11. Been there a few months ago, for dinner. We didn't take the tasting menu (360 EUR), but did our own by splitting every dish. We had at least as much (and probably even more) food for much much less. 3 starters, 2 mains, cheese and 2 desserts ended costing us around 250EUR/pp for food alone. If you factor in all the amuse-bouche and mignardise, etc., we're talking about a BIG meal.
  12. Anyone tried the one they serve at Au Bascou? Simon raves about it every year (well, he did in 2008 and 2009), but that still isn't enough for me to go there!
  13. olivier

    Le Meurice

    That would be a big plus for me, not a downside! Are you from the US? I'm asking because I ate rhubarb twice in the US last year, at two different places (JG and Ssäm bar, exactly) and I found it too sweet, on the contrary, lacking the sourness I like. I'm not sure if there's a difference in the variety of rhubarb used here and there, or if it's treated in a different way... And, well, maybe the one you had at Le Meurice was really too sour after all.
  14. olivier

    Tea in France

    Interesting. Would you mind sharing which websites you use to order your Chinese tea? And what about the customs? Don't the taxes drive up the cost prohibitively?
  15. Yep, I really can't begin to understand what would be Simon's added value there...
  16. So, Conticini opened his new shop rue du Bac to the public today. Being close to the shop, I went around 1pm. Unfortunately it was too late as most of the individual cakes were already gone. I had already eaten anyway so I just got a tarte Tatin. It was perfectly delicious, with a very thick layer of very soft apples that almost melted in the mouth, placed on a fantastic and fresh puff pastry. They also give you a (relatively) big pot of whipped mascarpone which has hints of lemon and vanilla. Very good, once again. As a Norman, I may prefer the tarte Tatin with more caramelized apples, but regardless on how it should be named, this first taste of Conticini's pastry was very promising. I'll go back later this week to sample a broader range of what he has to offer. The shop in itself is quite original. No big display with cakes aligned next to each other. Instead, there's a round table in the center of the shop, and one sample of each cake is displayed under glass bells. The cakes are ordered to the staff, and then come directly out of the kitchen. It's expensive, of course (it's Paris, its rue du Bac, it's a reknown chef) but not as much as I feared: around 4,5EUR-5EUR for individual ones and around 25EUR for what probably are 6-person cakes. Conticini was actually here. He was delighted about how much he sold, and chatted with the customers. I also took the leaflet with me, so if anyone wants to know what is offered at the shop, I can write the list down!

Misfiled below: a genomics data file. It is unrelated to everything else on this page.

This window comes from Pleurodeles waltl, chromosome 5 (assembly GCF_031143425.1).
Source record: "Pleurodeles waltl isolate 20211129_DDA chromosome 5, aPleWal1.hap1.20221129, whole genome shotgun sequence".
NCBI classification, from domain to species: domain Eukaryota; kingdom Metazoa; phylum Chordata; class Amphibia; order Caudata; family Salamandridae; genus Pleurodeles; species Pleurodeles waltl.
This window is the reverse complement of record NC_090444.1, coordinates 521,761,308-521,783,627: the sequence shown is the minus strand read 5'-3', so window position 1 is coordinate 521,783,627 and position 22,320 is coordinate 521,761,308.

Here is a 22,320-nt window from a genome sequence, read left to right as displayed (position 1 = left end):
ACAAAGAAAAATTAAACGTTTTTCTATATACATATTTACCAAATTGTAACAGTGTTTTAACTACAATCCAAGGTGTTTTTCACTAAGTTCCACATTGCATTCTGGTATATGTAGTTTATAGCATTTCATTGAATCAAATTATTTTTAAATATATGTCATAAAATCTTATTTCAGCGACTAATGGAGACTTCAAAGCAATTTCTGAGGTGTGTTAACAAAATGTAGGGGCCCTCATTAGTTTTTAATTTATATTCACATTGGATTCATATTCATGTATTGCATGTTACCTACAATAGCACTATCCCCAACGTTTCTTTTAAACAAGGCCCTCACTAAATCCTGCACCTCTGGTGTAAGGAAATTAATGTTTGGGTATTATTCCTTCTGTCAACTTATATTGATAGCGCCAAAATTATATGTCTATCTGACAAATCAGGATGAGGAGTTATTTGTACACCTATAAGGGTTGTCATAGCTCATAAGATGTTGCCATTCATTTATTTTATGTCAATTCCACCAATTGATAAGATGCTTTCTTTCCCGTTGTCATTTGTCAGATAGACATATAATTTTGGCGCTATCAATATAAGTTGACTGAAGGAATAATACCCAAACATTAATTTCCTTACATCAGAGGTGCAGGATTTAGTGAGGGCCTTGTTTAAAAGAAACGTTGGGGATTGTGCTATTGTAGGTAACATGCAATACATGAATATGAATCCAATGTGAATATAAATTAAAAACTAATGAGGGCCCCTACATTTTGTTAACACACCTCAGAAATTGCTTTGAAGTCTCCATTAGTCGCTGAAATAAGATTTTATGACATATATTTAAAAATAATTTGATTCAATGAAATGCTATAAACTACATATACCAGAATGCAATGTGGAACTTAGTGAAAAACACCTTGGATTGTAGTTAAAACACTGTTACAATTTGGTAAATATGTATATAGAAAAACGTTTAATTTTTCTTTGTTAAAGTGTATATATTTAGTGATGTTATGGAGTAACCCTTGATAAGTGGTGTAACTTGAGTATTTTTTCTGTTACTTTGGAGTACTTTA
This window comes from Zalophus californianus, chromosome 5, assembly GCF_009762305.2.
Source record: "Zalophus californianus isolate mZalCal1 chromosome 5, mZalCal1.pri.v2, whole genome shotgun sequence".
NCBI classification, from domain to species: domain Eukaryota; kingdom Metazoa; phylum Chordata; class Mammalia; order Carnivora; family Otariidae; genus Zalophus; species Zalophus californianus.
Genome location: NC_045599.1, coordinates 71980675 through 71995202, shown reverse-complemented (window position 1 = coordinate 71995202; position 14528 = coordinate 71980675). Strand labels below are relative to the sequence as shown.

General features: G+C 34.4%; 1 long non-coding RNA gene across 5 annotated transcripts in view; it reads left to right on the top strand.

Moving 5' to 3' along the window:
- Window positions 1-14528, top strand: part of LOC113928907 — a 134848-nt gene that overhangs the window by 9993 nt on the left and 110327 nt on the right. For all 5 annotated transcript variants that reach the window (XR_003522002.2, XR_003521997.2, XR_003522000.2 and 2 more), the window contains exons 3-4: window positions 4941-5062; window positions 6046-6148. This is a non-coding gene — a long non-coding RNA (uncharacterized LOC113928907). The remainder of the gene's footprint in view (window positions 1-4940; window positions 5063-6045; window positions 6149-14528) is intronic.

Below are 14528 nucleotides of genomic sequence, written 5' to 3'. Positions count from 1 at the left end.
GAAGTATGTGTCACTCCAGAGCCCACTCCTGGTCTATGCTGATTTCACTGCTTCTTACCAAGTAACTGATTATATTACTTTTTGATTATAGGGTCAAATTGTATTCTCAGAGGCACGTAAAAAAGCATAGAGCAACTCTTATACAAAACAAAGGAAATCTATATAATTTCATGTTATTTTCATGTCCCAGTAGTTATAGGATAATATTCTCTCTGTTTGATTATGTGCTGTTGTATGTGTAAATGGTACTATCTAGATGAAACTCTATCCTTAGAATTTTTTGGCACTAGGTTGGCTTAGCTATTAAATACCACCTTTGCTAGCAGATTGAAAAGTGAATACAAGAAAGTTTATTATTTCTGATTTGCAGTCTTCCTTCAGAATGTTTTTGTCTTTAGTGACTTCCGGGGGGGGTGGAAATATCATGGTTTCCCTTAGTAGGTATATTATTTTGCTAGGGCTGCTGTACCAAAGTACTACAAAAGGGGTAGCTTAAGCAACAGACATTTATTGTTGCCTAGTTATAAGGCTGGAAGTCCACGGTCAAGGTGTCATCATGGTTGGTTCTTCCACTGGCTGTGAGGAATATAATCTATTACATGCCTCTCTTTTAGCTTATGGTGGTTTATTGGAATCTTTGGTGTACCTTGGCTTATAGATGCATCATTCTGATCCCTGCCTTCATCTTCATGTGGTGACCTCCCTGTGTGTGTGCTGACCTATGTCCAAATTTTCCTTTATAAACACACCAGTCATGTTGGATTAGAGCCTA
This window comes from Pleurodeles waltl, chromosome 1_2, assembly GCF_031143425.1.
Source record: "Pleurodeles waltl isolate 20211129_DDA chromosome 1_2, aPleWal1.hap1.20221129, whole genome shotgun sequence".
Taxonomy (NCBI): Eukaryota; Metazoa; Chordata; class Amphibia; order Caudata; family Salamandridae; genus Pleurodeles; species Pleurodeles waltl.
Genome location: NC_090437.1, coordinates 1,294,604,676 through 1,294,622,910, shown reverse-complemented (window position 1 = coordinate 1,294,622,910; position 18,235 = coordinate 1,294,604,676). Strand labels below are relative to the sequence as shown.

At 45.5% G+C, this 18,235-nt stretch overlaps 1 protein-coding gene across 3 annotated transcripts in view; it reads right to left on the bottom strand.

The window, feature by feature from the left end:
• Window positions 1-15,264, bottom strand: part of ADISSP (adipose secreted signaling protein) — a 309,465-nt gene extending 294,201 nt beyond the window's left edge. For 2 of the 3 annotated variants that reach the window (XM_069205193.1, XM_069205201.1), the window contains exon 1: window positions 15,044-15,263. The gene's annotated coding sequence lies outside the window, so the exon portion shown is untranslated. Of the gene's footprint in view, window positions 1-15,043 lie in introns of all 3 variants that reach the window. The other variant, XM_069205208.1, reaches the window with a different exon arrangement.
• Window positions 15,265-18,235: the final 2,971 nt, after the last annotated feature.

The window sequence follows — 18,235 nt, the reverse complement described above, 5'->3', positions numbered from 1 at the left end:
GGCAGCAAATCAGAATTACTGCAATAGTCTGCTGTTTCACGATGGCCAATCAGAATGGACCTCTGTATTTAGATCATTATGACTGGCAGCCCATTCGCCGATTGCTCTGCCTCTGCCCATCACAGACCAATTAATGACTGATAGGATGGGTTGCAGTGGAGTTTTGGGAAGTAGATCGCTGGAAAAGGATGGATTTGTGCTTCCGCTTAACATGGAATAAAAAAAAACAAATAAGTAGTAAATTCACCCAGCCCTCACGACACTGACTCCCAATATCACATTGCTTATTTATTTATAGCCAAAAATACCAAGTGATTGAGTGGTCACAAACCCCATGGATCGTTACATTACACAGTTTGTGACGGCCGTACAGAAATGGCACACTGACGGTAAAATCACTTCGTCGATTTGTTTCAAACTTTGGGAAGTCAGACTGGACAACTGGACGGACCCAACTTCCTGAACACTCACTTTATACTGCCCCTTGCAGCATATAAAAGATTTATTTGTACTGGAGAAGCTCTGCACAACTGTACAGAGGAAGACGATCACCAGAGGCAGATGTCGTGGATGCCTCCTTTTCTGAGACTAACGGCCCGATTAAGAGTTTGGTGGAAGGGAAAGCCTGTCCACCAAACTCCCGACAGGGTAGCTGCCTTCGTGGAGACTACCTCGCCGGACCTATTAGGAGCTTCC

17. My sentence probably wasn't clear enough. I was just wondering if when you said "leaving" it was some kind of understatement for "being laid off", more or less, or just that: "leaving". But I guess it's the latter then.
  18. Interesting piece of news! "Leaving" as in "on their own"? I read somewhere that Briffard was not totally happy with some of the staff in the kitchen (could be mistaken, though), so maybe it'll be a good opportunity for him to get things working as he like... provided that he has a real influence on the recruitement process. I don't know how these hotel restaurants work...